DEAR DR. DONOHUE: What is the significance of having elevated potassium? I have had it for a long time. I’ve been told to give up bananas, but I haven’t eaten one in 20 years. I have also given up citrus fruit and potatoes. – R.S.

ANSWER:
Potassium is found inside body cells, where it keeps them in electrical balance and figures into muscle contractions, the heart’s beating and nerve cell transmission. Normal blood potassium is 3.5 to 5.0 mEq/dL (mmol/L). How high is yours? A slight elevation is not a big worry.

Sometimes blood potassium comes back high when the tourniquet wrapped around the arm prior to drawing blood is left in place too long or when red blood cells break up during the collection of blood. They release potassium.

It’s extremely rare for foods rich in potassium to raise blood levels, since the kidneys are so efficient in regulating body potassium.

However, kidneys that aren’t functioning up to par are one cause of elevated blood levels of potassium. Also, when body cells die, as happens with massive trauma, they release large amounts of potassium and raise the blood level. If the adrenal glands aren’t making enough of the hormones that control potassium levels, then the blood values go up. Some medicines can cause a potassium rise. ACE inhibitors – blood pressure medicines – are an example. Strenuous exercise temporarily elevates blood potassium.

A long-term potassium elevation should produce some signs and symptoms. Muscle weakness is one such sign. A very high blood potassium level makes the heart beat erratically and can even stop the heart from beating.

The next time you have your potassium checked, ask the technician to release the tourniquet quickly to eliminate that as a cause of your potassium elevation. To give a definite answer to your question, I’d need your potassium number.

DEAR DR. DONOHUE: As a young woman, I have some major concerns about my health. I do not make any secretions during intercourse. My partner complains about vaginal dryness. I am also concerned that I might be infertile. I really want a child of my own, but I am afraid it is impossible. How do I overcome these issues? – T.C.

ANSWER:
Vaginal dryness is a common complaint of women who are menopausal because of the drop in the production of estrogen that comes with menopause. You are not at the age for menopause, but you might have a condition that causes estrogen production to wane. Estrogen keeps the lubricating vaginal glands operating at peak efficiency. This is a matter that can be determined only by tests and a doctor’s examination. While waiting to see your doctor about this, you can ease the situation with vaginal lubricants, of which there are many. Lubrin and K-Y Jelly are two such products. What makes you think you’re infertile? Are you not having normal menstrual periods? That is another sign of estrogen deficiency and another reason to see the doctor.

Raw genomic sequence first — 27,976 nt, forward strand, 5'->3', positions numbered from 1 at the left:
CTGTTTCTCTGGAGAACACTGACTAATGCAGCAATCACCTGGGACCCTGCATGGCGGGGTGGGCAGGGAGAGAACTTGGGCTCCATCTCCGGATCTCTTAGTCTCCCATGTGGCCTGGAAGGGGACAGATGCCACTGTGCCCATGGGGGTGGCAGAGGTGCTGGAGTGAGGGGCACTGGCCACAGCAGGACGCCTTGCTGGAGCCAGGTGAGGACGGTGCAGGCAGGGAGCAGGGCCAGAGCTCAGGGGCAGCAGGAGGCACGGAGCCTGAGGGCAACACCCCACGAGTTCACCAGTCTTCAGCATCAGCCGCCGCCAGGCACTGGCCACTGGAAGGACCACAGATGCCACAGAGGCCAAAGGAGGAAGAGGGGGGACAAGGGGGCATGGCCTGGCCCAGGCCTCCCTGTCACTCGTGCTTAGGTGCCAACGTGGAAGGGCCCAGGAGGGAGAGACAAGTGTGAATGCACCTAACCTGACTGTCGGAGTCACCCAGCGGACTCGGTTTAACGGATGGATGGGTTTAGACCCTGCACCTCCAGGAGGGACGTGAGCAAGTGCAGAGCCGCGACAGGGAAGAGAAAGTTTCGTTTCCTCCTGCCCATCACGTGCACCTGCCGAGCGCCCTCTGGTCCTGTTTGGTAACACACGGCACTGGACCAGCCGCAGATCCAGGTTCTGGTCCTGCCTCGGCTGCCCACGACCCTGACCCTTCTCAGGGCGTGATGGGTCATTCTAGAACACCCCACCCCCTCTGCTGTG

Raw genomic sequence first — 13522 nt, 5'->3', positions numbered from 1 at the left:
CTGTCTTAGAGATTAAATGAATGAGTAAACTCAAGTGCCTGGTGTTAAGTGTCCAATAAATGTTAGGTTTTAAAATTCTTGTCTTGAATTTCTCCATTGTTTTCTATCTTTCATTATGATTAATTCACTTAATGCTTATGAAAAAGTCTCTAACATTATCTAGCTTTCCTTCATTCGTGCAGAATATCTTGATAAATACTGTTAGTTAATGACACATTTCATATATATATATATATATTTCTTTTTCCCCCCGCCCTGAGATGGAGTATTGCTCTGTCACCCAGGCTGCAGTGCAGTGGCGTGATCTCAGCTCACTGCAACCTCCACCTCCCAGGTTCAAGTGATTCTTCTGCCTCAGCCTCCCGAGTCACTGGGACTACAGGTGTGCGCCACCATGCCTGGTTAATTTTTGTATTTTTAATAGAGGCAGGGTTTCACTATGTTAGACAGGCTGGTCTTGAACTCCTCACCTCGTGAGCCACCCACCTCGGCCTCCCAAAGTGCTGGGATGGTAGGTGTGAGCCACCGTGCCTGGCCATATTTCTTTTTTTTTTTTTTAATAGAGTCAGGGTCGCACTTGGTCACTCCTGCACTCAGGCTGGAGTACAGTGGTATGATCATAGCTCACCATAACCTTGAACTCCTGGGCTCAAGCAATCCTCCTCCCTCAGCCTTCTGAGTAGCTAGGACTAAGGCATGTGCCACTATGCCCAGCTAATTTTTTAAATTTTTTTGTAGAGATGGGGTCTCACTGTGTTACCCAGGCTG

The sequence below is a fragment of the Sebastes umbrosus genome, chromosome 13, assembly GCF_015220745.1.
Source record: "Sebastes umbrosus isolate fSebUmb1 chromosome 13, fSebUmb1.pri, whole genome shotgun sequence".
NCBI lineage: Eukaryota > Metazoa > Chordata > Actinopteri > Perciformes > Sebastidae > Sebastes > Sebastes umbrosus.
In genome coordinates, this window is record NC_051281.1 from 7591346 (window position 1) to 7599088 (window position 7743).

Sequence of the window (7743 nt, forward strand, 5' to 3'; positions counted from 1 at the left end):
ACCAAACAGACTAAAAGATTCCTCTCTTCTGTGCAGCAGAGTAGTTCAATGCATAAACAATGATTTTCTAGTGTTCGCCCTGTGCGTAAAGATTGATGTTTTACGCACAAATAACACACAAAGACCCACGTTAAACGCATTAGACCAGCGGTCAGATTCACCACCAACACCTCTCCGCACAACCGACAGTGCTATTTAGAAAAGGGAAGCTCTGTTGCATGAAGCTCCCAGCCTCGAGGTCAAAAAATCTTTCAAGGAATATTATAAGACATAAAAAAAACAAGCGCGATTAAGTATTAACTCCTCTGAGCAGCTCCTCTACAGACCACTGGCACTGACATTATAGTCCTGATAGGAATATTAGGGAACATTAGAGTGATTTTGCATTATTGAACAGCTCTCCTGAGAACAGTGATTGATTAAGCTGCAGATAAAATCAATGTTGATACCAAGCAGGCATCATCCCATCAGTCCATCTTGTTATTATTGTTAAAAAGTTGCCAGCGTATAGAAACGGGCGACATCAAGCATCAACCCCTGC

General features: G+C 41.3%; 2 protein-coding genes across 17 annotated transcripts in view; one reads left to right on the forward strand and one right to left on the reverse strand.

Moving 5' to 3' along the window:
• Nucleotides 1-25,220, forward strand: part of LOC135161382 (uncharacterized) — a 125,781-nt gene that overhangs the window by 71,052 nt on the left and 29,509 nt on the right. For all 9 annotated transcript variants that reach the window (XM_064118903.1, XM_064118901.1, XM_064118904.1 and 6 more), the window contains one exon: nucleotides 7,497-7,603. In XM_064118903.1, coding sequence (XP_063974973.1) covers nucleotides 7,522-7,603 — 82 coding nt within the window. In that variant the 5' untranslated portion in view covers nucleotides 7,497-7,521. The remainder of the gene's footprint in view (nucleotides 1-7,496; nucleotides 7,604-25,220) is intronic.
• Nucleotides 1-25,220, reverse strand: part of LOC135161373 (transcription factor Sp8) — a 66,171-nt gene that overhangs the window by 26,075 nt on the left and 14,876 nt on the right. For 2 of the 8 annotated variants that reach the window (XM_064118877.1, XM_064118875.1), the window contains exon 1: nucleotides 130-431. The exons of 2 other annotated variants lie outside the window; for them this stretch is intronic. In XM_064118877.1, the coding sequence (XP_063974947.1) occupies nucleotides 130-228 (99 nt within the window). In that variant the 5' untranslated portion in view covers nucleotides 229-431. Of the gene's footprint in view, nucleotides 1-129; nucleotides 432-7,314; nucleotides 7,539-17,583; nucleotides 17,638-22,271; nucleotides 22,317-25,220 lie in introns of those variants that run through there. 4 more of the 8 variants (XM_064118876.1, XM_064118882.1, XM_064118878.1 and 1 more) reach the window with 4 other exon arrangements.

DEAR DR. DONOHUE: Can you explain what a left-handed heart is? A doctor told our son he has it and it is usually serious. He has a new doctor, who calls it something different. – Anon.

ANSWER:
I have never heard of that. I can’t find it in cardiology textbooks or on the Internet. The cardiologists I have asked aren’t familiar with the term. How about writing me again with the name the new doctor has given the condition?

DEAR DR. DONOHUE: In 1968, my 6-month-old daughter was in a walker in the kitchen when I went to take out the garbage. She came flying out the door and fell off three steps to the cement. She had a concussion and had to be hospitalized. She was rebellious, had an eating disorder and gave me trouble in many ways. Could the concussion have caused her to behave like this? – V.S.

ANSWER:
I don’t believe that accident had anything to do with her behavior.

DEAR DR. DONOHUE: When the cataract was removed from my right eye, my doctor said it would take one or two years before I could see. Have you heard of this? What could be the cause? This doctor wouldn’t provide my other doctor with any information on what he did during the operation.

I don’t understand how I can get this information. Please let me hear from you. – E.B.

ANSWER:
I have never heard that it takes one or two years for a person to see through the eye from which a cataract was removed. Most people can see well the following day or the day after. The doctor has an obligation to explain why your experience is so different from that of everyone else.

See another ophthalmologist. Nothing adds up here.

You have a right to a copy of your medical records. Call the doctor’s office and ask for them. If they refuse, seek the help of your county or state medical society. You might have to pay a small copying charge, but you are entitled to see your records.

Dr. Donohue regrets that he is unable to answer individual letters, but he will incorporate them in his column whenever possible. Readers may write him or request an order form of available health newsletters at P.O. Box 536475, Orlando, FL 32853-6475. Readers may also order health newsletters from www.rbmamall.com.


Only subscribers are eligible to post comments. Please subscribe or to participate in the conversation. Here’s why.

Use the form below to reset your password. When you've submitted your account email, we will send an email with a reset code.